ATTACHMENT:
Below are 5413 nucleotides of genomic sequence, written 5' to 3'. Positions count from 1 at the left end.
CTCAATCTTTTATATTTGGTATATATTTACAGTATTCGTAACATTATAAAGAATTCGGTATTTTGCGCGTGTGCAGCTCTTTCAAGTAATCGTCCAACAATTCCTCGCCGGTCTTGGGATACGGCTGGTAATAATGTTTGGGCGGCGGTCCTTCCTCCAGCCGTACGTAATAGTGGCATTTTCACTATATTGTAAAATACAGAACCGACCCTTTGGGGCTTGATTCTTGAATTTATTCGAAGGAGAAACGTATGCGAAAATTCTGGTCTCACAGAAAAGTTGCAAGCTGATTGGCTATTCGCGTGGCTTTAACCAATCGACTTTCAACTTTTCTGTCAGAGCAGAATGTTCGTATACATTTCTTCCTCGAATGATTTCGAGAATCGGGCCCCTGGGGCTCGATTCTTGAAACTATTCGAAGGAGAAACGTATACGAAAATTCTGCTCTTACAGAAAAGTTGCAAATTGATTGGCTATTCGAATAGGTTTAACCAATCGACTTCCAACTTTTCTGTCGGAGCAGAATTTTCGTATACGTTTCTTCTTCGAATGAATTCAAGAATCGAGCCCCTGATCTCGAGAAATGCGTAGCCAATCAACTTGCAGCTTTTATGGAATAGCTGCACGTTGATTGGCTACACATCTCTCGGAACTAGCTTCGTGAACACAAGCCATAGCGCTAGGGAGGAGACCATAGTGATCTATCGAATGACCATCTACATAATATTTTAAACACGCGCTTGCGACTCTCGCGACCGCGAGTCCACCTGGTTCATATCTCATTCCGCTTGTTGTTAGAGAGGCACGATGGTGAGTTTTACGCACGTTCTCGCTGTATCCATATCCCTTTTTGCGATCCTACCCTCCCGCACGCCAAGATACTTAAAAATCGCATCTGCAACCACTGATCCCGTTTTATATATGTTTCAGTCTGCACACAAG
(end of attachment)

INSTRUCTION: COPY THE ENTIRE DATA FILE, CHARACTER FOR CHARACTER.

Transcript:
Below are 5413 nucleotides of genomic sequence, written 5' to 3'. Positions count from 1 at the left end.
CTCAATCTTTTATATTTGGTATATATTTACAGTATTCGTAACATTATAAAGAATTCGGTATTTTGCGCGTGTGCAGCTCTTTCAAGTAATCGTCCAACAATTCCTCGCCGGTCTTGGGATACGGCTGGTAATAATGTTTGGGCGGCGGTCCTTCCTCCAGCCGTACGTAATAGTGGCATTTTCACTATATTGTAAAATACAGAACCGACCCTTTGGGGCTTGATTCTTGAATTTATTCGAAGGAGAAACGTATGCGAAAATTCTGGTCTCACAGAAAAGTTGCAAGCTGATTGGCTATTCGCGTGGCTTTAACCAATCGACTTTCAACTTTTCTGTCAGAGCAGAATGTTCGTATACATTTCTTCCTCGAATGATTTCGAGAATCGGGCCCCTGGGGCTCGATTCTTGAAACTATTCGAAGGAGAAACGTATACGAAAATTCTGCTCTTACAGAAAAGTTGCAAATTGATTGGCTATTCGAATAGGTTTAACCAATCGACTTCCAACTTTTCTGTCGGAGCAGAATTTTCGTATACGTTTCTTCTTCGAATGAATTCAAGAATCGAGCCCCTGATCTCGAGAAATGCGTAGCCAATCAACTTGCAGCTTTTATGGAATAGCTGCACGTTGATTGGCTACACATCTCTCGGAACTAGCTTCGTGAACACAAGCCATAGCGCTAGGGAGGAGACCATAGTGATCTATCGAATGACCATCTACATAATATTTTAAACACGCGCTTGCGACTCTCGCGACCGCGAGTCCACCTGGTTCATATCTCATTCCGCTTGTTGTTAGAGAGGCACGATGGTGAGTTTTACGCACGTTCTCGCTGTATCCATATCCCTTTTTGCGATCCTACCCTCCCGCACGCCAAGATACTTAAAAATCGCATCTGCAACCACTGATCCCGTTTTATATATGTTTCAGTCTGCACACAAG